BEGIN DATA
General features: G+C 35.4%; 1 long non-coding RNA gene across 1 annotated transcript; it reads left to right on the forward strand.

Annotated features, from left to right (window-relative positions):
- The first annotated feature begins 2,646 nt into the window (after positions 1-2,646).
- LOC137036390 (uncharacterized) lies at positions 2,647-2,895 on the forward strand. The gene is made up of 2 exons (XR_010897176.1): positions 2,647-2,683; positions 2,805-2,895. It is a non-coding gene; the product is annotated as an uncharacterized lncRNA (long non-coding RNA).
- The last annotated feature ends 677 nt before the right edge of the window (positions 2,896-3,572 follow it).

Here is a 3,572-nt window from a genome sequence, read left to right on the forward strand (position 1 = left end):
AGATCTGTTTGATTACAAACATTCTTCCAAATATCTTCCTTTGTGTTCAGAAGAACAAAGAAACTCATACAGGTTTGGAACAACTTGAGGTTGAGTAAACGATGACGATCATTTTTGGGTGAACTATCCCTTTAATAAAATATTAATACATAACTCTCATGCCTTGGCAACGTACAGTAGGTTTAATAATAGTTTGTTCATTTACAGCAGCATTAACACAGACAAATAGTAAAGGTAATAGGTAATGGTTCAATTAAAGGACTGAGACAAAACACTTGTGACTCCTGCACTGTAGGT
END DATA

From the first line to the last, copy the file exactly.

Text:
General features: G+C 35.4%; 1 long non-coding RNA gene across 1 annotated transcript; it reads left to right on the forward strand.

Annotated features, from left to right (window-relative positions):
- The first annotated feature begins 2,646 nt into the window (after positions 1-2,646).
- LOC137036390 (uncharacterized) lies at positions 2,647-2,895 on the forward strand. The gene is made up of 2 exons (XR_010897176.1): positions 2,647-2,683; positions 2,805-2,895. It is a non-coding gene; the product is annotated as an uncharacterized lncRNA (long non-coding RNA).
- The last annotated feature ends 677 nt before the right edge of the window (positions 2,896-3,572 follow it).

Here is a 3,572-nt window from a genome sequence, read left to right on the forward strand (position 1 = left end):
AGATCTGTTTGATTACAAACATTCTTCCAAATATCTTCCTTTGTGTTCAGAAGAACAAAGAAACTCATACAGGTTTGGAACAACTTGAGGTTGAGTAAACGATGACGATCATTTTTGGGTGAACTATCCCTTTAATAAAATATTAATACATAACTCTCATGCCTTGGCAACGTACAGTAGGTTTAATAATAGTTTGTTCATTTACAGCAGCATTAACACAGACAAATAGTAAAGGTAATAGGTAATGGTTCAATTAAAGGACTGAGACAAAACACTTGTGACTCCTGCACTGTAGGT